Willie Colon and Hector Lavoe were very instrumental in Salsa's success during the late '60s and throughout the '70s and '80s. Under the banner of Fania Records, this duo pushed the boundaries of traditional Salsa, and, in turn, became worldwide superstars, touring Central and South America, and cities all across the Eastern Hemisphere, most notably, Paris.
To get a grasp of just how big these guys were, consider this: The Fania All-Stars shut down Yankee Stadium in 1973. The damage the stadium sustained during the show, caused by those in attendance dancing the night away, put Bronx Bombers' last month of home games in jeopardy. It was an electric time in New York City. Willie's revolutionary trombone-backed production shifted Salsa's mambo and boogaloo (Latin R&B) to a more street-oriented sound, with lyrics that reflected the harsh realities many artists skirted around. With the help of Hector's beautiful voice, the duo were able to have commercial success and still stay street.
They produced powerful love ballads, chaotic Latin Jazz instrumental tracks, and street tales that told of the barrio's ills on numerous classic LPs. They provided a soundtrack for a generation of Nuyoricans that gave them something to identify with. The Bronx was diaspora for transplanted Puerto Ricans, and Willie and Hector were able to tap into the streets like no one else—an attribute that can easily be seen on their album art.
They were Gangstarr, they were the Neptunes and the Clipse, they were Puffy and Biggie, Dre and Snoop. Meet salsa's original gangsters.
Angel Diaz is a Staff Writer for Complex Media. Follow him @ADiaz456.
El Malo (1967)
Willie was 17 years old when he started to change the game like a young Nasir Jones. El Malo was the first project he and Hector Lavoe worked on, and it was a beautiful fusion of cultures: American, Puerto Rican, and African. From the first track, you can hear the reason Willie was signed at such a young age: his revolutionary trombone playing . He didn't introduce the trombone to salsa music, but he popularized it by making it a focal point. However, Hector Lavoe stole the show with his voice. The name of the album translates to: The Bad One, and title track talks about the baddest man on the block. These two would become the Guru and Premier of Salsa.
That album cover is amazing and the title translates to cookin' up and/or puttin' in work. The title track is a tale of a pickpocket by the name of Vincente who's love of putting in work resulted in him being apprehend by the police on the corner of 110th and Lexington. Willie's style of Salsa was a stew made up of Jazz, Mambo, and African-inspired percussion, and by the time this album dropped their style was becoming successful, hence the image of the duo robbing a safe. They were doing the AfroCaribbean thing better than nearly anybody during this period and were on their way to stardom—Hector, especially, who was becoming Salsa game Michael Jackson. The genre still hasn't recovered from his death at the hands of AIDs in 1993.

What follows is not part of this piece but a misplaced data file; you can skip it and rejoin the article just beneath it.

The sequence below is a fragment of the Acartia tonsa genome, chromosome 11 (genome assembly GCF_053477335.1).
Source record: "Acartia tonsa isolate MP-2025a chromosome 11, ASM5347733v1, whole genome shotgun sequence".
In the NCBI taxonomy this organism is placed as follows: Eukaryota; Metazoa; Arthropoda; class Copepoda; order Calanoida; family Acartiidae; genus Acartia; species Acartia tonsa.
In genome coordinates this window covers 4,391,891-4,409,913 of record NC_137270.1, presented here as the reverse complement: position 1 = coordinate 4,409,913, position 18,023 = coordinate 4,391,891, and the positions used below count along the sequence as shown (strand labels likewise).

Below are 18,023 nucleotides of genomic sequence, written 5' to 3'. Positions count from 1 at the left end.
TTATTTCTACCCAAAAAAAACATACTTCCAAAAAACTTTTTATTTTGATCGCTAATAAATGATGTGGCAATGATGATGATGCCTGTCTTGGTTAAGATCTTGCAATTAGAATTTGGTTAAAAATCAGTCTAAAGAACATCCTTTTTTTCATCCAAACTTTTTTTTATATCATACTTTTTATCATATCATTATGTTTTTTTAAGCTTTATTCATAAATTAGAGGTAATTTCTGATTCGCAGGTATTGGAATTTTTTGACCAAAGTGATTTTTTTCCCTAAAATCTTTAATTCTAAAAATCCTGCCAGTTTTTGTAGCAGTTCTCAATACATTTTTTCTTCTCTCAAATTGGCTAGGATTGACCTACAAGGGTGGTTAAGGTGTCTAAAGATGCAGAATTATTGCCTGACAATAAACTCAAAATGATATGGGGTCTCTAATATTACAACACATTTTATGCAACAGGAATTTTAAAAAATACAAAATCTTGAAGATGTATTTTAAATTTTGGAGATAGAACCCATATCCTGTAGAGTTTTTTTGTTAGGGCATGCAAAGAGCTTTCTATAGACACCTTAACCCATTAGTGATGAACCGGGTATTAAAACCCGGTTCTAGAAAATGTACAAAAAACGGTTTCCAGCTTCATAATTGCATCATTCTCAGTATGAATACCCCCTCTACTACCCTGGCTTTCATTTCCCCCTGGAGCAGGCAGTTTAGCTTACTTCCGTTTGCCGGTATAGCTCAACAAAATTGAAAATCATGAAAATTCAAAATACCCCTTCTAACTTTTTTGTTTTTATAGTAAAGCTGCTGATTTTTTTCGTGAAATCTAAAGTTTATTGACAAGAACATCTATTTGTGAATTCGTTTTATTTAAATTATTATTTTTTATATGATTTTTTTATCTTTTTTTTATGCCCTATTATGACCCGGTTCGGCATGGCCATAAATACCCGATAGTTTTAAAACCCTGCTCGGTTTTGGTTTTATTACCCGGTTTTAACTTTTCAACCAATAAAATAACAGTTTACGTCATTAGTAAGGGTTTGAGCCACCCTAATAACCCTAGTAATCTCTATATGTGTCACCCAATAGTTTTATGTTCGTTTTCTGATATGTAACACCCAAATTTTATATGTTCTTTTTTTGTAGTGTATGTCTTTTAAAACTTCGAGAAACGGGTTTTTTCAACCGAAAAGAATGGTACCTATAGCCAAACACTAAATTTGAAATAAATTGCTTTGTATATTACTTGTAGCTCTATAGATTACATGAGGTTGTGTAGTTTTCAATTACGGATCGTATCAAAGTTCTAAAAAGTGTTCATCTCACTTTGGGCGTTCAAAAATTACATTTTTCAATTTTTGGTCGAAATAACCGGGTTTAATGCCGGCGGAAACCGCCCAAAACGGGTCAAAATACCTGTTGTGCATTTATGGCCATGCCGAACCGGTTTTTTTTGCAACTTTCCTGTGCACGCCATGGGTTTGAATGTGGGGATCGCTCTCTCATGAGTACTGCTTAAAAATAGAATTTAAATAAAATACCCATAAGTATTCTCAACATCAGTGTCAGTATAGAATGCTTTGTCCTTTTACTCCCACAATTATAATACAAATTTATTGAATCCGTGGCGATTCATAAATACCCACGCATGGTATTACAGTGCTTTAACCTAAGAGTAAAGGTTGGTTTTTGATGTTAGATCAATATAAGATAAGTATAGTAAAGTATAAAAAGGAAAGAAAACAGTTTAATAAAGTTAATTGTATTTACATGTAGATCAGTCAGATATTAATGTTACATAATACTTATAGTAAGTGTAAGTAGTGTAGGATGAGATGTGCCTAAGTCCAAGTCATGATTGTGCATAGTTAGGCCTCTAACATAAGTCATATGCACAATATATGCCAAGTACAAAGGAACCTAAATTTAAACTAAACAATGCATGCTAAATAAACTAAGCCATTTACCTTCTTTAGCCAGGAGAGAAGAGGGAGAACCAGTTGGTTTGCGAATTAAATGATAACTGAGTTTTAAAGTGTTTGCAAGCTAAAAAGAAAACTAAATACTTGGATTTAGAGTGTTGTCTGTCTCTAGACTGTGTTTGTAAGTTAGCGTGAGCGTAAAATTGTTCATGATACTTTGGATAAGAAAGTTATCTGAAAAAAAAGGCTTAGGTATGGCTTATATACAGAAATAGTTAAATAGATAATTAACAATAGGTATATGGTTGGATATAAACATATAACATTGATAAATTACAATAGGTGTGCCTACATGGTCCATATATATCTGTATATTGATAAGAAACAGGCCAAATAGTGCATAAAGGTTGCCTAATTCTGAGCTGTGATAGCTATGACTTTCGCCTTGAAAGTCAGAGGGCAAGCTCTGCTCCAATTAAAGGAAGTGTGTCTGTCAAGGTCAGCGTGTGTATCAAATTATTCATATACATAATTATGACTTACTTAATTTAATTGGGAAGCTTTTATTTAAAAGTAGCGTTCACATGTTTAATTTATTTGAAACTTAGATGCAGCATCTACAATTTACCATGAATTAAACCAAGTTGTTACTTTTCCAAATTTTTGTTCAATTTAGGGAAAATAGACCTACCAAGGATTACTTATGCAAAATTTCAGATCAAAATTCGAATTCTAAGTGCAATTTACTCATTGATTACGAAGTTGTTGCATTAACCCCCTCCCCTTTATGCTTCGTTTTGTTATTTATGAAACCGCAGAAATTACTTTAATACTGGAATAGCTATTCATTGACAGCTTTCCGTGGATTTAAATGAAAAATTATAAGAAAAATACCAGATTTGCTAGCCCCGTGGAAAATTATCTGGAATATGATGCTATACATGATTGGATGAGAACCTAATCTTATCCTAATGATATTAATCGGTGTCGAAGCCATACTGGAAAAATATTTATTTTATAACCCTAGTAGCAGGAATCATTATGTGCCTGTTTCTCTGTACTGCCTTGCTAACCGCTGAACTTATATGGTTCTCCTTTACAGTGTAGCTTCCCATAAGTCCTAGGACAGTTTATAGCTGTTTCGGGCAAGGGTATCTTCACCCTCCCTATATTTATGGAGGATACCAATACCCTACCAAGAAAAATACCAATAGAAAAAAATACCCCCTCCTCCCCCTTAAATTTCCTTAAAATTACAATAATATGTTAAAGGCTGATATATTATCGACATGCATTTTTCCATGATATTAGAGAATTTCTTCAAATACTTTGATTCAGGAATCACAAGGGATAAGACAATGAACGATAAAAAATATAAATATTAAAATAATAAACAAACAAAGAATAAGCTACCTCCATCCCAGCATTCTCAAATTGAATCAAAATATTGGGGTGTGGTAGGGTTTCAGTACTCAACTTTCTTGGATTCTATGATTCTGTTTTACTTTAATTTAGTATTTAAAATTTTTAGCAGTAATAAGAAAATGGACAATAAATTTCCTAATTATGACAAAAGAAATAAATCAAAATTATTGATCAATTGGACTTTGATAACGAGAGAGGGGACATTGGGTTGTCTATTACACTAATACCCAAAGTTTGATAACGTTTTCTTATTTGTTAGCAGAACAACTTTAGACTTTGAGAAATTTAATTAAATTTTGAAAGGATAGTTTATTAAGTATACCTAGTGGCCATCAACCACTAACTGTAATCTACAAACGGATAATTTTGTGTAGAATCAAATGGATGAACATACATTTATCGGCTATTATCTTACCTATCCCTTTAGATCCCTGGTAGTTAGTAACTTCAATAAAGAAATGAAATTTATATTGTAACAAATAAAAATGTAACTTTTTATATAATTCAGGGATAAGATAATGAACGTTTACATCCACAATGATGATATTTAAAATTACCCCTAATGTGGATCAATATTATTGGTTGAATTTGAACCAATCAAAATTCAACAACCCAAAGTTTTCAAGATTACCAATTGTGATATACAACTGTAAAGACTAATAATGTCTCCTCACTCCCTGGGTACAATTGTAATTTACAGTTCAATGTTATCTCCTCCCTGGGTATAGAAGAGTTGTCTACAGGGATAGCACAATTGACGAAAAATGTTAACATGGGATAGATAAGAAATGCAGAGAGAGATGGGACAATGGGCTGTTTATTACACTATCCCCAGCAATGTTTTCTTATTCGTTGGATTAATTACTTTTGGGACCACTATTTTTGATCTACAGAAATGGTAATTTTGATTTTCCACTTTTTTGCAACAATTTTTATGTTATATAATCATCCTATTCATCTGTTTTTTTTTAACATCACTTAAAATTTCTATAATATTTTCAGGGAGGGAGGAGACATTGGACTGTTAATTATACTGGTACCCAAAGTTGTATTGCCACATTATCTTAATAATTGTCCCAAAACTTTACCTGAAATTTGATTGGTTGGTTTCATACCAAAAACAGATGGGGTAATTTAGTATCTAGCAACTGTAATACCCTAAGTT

Coso Nuestra (1970)
This was the album that cemented Willie and Hector's legacy. Cosa Nuestra was a play on the old mafia saying, and it fit with their style of music. Like hip-hop is to the black inner city youth, this new, brash Salsa belonged to the Latino inner city youth. The music made about everyday life in NYC barrios was being accepted the world over. “Che Che Colé” was the monster hit but the power ballad "Ausencia" is the song that showed their versatility. With Willie's revolutionary trombone playing, and Hector's classic voice, they showed that they could do it all. Cosa Nuestra was their Vol. 2...Hard Knock Life. Not only was it their best-selling, it was their first masterpiece. This joint played in the clubs, on the radio, and in the streets. Hector and Willie were on their way to becoming legends.
La Gran Fuga (1970)
The Big Break is Willie's Yeezus. It transcended the genre but, at its core, was still a record you could dance to. This album paid homage to its AfroCaribbean and Latin American roots with tracks dedicated to Ghana, Colombia, and Panama. La Gran Fuga is short and sweet. Each of the eight songs vary in sound and depth. The poster plays up Colon's gangster shtick and is a subtle shot at the older Salseros who said the way Willie played the trombone would never last. Willie and Hector were moving closer to rarified air with every release. This LP was them pushing the envelope, exploring the totality of their artistic freedom.
Lo Mato (1973)
All good things must come to an end. By 1973, Willie was getting fed up with Hector's lifestyle. Already a legend to those familiar with the genre, Lavoe was on a one-way ticket to a casket. Sex, heroin, and salsa ruled his world and he would later die from AIDS in 1993. Lo Mato was the beginning of the end. Listening to to record, you would never know that Willie and Hector's relationship was on the rocks. This record gave the world "El Dia De Suerte"—a track Puerto Rican rapper Big Pun would sample in "100%"—and one of Hector's most personal songs. In it he sings of the death of his parents while hoping his bad luck will one day end.
The song gave fans a glimpse into the deep depression he was battling, and yet Hector's voice laced the track with beauty and passion. Lo Mato also gave the streets "Calle Luna, Calle Sol," a ballad warning of the ills of the ghetto. The chorus says to keep your hand on your knife when walking through certain hoods because they've killed the best of the best. This album marked the last time they would tour together, effectively ending one of the greatest creative partnerships in music history.